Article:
He said Canada didn’t properly amass critical supplies through the National Emergency Strategic Stockpile, and took issue with the fact that domestic supply chains took weeks to come online.

“It’s now time to discuss having a national strategy to ensure that in times of crisis we [do] not depend on a country such as China and a government such as China’s,” Mr. Scheer said in French.

He also noted that former Canadian ambassadors to China are “calling out this government’s approach to China” and that the Conservatives agree with their assessment.

One former envoy, David Mulroney, said Canada appears “increasingly out of step" when allies are expressing reservations about China’s lack of transparency. “We seem unable or unwilling to make the same declaration,” he said.

“We’re still locked in this tendency to speak only in praiseworthy language, only to praise what China is doing, rather than speak honestly about what is happening.”

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Two weeks ago, Health Minister Patty Hajdu accused a journalist of fueling conspiracy theories when she was asked at a daily Ottawa media briefing whether she trusts China’s statistics, and how Canada can be sure its pandemic modelling is accurate if Beijing has under-reported.

Mr. Mulroney said he believes the Canadian government is worried about retaliation from China.

“I think they are genuinely afraid of China, and therefore flattery is their default position.”

Guy Saint-Jacques, another former Canadian ambassador to China, is calling for an international investigation into the World Health Organization’s (WHO) handling of this pandemic to determine why the WHO has been far less tough on China than it was during the SARS epidemic of 2003. The WHO vocally criticized Chinese leaders for covering up the initial spread of the virus that caused SARS. The organization has refused to denounce China for concealing information about COVID-19, even after it became clear authorities had muzzled doctors.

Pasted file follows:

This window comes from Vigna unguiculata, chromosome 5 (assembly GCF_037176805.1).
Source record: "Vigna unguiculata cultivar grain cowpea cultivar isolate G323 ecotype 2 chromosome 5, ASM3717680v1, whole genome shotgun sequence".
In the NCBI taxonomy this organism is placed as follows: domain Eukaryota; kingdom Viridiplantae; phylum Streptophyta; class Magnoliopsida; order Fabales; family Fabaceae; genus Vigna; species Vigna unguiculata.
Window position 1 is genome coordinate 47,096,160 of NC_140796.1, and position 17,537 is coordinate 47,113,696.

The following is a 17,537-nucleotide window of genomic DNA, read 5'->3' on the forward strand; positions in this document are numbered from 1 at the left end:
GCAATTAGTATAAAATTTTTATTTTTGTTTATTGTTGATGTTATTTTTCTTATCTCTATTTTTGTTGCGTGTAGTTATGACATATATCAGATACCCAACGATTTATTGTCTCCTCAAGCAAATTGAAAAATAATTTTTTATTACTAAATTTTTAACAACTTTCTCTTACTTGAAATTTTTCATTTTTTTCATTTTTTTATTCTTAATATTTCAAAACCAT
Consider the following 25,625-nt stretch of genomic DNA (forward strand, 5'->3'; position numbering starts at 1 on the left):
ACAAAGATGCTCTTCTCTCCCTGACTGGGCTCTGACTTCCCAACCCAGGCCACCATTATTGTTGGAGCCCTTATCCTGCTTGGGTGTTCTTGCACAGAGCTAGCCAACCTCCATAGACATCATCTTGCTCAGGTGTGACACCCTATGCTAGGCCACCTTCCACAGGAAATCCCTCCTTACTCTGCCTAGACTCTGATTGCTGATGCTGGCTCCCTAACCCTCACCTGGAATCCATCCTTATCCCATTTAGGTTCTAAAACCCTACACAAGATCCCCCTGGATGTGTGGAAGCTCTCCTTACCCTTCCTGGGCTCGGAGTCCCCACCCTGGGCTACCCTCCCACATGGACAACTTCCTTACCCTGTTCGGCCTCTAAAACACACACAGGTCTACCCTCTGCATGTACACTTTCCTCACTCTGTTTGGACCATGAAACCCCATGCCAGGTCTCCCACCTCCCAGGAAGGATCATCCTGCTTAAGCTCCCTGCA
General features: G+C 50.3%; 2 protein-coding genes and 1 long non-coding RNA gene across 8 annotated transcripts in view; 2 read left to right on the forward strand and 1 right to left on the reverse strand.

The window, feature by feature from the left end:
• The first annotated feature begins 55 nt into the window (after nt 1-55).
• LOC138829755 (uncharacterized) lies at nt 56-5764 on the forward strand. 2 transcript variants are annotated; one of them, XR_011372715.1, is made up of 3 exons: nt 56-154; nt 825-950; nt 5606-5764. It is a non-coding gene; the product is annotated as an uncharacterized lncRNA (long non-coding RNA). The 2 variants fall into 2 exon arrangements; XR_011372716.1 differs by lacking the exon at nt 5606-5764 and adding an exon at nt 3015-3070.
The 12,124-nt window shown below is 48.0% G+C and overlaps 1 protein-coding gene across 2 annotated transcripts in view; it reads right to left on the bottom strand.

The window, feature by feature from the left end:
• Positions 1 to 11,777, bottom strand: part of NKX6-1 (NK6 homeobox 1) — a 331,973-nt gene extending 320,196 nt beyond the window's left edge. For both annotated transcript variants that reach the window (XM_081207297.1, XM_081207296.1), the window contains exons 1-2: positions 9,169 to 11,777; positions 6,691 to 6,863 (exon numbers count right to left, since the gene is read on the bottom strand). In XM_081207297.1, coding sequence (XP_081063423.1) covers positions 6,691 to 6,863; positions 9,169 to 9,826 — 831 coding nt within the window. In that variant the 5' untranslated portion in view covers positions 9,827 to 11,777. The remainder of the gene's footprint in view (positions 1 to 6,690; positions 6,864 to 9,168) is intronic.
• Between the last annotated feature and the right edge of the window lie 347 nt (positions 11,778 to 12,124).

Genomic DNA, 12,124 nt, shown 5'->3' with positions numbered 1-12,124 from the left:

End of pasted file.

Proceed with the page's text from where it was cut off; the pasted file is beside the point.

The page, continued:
China’s health authority said on Friday that the country’s total coronavirus death toll was revised up to 4,632 from 3,342 after the release of new data from Wuhan, the epicentre of the outbreak. Mi Feng, a spokesman for the National Health Commission, said at a media briefing that China had also raised the total number of cases of infection by the end of April 16 to 82,692, up from 82,367.

In an interview published in Friday’s Financial Times, French President Emmanuel Macron rejected the idea that China handled the coronavirus outbreak better than Western democracies did.

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The Financial Times quoted him as saying countries where information flows freely and citizens can criticize their governments cannot be compared to those where the truth has been suppressed.

“Given these differences, the choices made and what China is today, which I respect, let’s not be so naive as to say it’s been much better at handling this,” Mr. Macron said. “We don’t know. There are clearly things that have happened that we don’t know about.”

With a report from Reuters